The Serein runs underneath the excellent and unpretentious Hotel du Vieux Moulin, whose restaurant Au Fil du Zinc and its stone-flagged bar can become packed with vignerons and visiting Burgundy aficionados. Owned by Chablis kingpin Michel Laroche, it’s a lively place. You might also try the family-run Château de Béru’s B&B.
- La Chablisienne – for an overview of the range of wine from every level and terroir that Chablis produces, a visit to this excellent cooperative makes a useful starting point
- William Fevre – founded as recently as 1959, William Fevre built his eponymous domaine into one of Chablis’ most renowned producers. firstname.lastname@example.org
- Simonnet-Fevbre – one of the oldest and most traditional Chablis producers in the region
The ancient capital of Burgundian winemaking, Beaune is blessed with some of the most important medieval architecture in Europe. Its 15th century Hotel-Dieu, with its arched surrounds and extraordinary roof of glazed polychromatic tiles, is the hub of the old town and the venue for the annual Hospices de Beaune auction in November – certainly the most famous charity auction in the world.
Beaune is your base to take in the surrounding vineyards of the Cote d’Or: what follows should give you an idea of the wealth of wine-related excursions on your doorstep. Visit the wineries’ websites for more information – bear in mind you have to book at most domaines.
Hotels in Beaune can be excellent (if old-fashioned, like the popular and very central Le Cep). Otherwise we can recommend L’Hotel and Hotel de La Poste, or Villa Louise. Also note that many of the domaines – such as Dufouleur – have B&Bs.
North of Beaune, in the Auxerrois, is the Abbaye de Reigny, the C12th abbey which is now a luxury hotel.
- The cellars are open at Domaine Drouhin in Beaune, Burgundy’s oldest domaine. You can also book in for a tasting to compare Drouhin’s Oregon wines with its Burgundies
- Domaine Champy in Beaune for cellar visits and tastings
- Caves Patriarche situated in the C17th convent of Visitandines, Patriarche’s cellars are the biggest in Burgundy
- Bouchard Pere & Fils One of the longest-established houses in Beaune, Bouchard Père et Fils was founded in 1731. It’s also one of the largest vineyard owners in the Cote D’or, with a huge range of prestigious appellations: Montrachet, Corton-Charlemagne, Beaune Grèves Vignes de l’Enfant Jésus, Bonnes-Mares and Meursault Perrière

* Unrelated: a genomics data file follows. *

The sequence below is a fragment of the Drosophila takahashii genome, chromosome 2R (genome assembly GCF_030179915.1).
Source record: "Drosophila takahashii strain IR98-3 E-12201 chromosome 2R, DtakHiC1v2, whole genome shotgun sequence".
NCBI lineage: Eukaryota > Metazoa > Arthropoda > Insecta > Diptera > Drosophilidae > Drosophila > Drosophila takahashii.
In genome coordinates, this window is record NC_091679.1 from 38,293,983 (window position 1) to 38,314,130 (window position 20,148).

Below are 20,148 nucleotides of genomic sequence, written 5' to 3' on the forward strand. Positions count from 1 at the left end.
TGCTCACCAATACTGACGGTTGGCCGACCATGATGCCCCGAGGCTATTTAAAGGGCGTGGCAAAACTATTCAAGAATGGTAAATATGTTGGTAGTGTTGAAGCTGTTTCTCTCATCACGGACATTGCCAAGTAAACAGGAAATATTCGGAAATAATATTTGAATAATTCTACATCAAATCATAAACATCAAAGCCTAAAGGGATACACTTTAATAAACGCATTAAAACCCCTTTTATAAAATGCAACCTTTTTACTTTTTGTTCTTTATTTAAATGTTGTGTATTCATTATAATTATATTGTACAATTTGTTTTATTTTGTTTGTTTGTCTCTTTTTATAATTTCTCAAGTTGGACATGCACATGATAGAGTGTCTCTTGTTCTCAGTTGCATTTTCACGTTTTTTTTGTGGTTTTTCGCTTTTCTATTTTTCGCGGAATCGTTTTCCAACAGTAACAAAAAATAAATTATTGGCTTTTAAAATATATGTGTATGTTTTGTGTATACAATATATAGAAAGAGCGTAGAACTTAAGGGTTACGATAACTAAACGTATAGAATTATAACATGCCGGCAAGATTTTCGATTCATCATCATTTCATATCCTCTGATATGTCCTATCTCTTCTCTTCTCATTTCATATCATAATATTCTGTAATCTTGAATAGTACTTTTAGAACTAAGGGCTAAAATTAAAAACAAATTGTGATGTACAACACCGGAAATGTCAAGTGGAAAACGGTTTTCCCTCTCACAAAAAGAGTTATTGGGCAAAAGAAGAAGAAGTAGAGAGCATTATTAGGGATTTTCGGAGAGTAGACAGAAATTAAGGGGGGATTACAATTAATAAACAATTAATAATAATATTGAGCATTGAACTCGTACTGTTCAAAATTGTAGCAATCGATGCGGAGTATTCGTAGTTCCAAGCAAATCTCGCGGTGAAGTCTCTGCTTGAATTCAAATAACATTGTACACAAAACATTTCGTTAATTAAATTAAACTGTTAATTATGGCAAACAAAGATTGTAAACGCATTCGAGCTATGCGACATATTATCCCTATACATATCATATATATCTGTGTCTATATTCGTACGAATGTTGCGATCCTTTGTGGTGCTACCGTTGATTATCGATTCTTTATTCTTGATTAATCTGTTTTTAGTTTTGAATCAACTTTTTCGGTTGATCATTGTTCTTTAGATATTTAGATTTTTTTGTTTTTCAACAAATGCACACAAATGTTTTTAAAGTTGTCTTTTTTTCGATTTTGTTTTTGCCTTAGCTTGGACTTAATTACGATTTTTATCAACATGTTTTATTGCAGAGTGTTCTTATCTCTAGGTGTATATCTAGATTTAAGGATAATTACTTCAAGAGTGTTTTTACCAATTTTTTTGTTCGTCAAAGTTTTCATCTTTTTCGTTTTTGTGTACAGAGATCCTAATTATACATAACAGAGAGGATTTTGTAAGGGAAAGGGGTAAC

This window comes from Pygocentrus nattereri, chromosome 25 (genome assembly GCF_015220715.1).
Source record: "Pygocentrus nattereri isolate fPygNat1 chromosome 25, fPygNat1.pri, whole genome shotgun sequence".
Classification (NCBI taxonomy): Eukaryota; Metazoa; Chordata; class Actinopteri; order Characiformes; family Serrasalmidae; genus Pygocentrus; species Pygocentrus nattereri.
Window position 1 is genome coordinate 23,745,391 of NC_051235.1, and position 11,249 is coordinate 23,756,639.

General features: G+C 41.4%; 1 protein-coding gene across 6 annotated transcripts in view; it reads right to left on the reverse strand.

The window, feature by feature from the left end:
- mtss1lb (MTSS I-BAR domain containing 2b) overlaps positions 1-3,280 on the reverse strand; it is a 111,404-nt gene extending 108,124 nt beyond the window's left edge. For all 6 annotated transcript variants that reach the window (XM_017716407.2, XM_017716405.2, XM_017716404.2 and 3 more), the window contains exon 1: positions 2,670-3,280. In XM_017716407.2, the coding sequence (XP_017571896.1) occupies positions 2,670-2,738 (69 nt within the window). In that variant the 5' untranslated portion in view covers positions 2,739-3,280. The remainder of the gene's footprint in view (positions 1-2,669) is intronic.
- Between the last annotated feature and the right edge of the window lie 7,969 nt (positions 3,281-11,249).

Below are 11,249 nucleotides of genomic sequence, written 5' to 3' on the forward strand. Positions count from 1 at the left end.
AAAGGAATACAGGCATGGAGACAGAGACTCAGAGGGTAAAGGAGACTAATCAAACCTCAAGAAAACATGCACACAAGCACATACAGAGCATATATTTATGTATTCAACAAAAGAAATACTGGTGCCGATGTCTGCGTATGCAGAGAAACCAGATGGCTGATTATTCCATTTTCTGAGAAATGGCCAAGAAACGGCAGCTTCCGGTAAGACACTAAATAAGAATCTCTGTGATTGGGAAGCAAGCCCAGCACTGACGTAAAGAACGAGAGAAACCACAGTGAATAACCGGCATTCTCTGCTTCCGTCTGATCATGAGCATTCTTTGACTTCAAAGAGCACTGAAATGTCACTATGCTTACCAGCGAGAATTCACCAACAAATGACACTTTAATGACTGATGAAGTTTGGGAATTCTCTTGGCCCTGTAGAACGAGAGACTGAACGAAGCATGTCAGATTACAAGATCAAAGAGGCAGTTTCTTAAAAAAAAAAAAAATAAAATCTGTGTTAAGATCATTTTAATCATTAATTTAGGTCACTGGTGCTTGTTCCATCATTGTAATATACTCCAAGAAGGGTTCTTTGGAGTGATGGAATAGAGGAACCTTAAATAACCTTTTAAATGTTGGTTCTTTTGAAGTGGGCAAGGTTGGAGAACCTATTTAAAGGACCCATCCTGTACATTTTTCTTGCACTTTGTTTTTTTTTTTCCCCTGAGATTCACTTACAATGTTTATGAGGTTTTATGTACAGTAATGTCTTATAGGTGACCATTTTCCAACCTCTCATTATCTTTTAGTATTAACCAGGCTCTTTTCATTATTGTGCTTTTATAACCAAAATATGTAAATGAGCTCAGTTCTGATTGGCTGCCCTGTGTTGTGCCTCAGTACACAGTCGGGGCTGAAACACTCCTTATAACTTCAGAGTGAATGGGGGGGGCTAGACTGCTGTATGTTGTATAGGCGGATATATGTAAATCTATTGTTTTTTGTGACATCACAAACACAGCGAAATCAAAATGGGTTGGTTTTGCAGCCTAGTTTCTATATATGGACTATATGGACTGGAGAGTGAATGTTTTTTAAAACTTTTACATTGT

- Château de Pommard was founded in 1726 and sits at the heart of Clos Marey‑Monge, Burgundy’s largest “monopole”, with a two-metre 19th-century stone wall encircling the estate’s 20 hectares. Now owned by US tech entrepreneur Michael Baum
“Beaujolais is long overdue some affection,” wrote Jamie Goode in Club Oenologique last year. In the article he detailed the ravages that Beaujolais Nouveau (picked too early and vinified into a fruity, insipid concoction, shipped and drunk with indecent haste) visited on the region over the last 25 years – and the revival that is now taking place in “this most seductive of landscapes”, with undulating vineyards and towns with memorable, romantic names: St-Amour, Juliénas, Chénas, Moulin-a-Vent, Fleurie, Chiroubles, Morgon, Régnié, Brouilly. The wines have been transformed in the last decade and now every commune produces crus capable of rivalling and even bettering some of the well-known names of the Cote d’Or.
Look out for names such as Marcel Lapierre, Jean-Paul Thévenet, Jean Foillard, Guy Breton and Yvon Metras – as well as Julien Sunier and his brother Antoine, Jean-Marc Burgaud, David Large, Domaine Chapel…
Above all, relish a drive through some very lovely country, and give some love back to Beaujolais.
Often overlooked, Macon is a rather lovely historic town on the River Saône, with narrow streets and balconied houses, myriad churches and a fine old centre. It’s the capital of the Mâconnais region; the vineyards of the Beaujolais are within easy reach.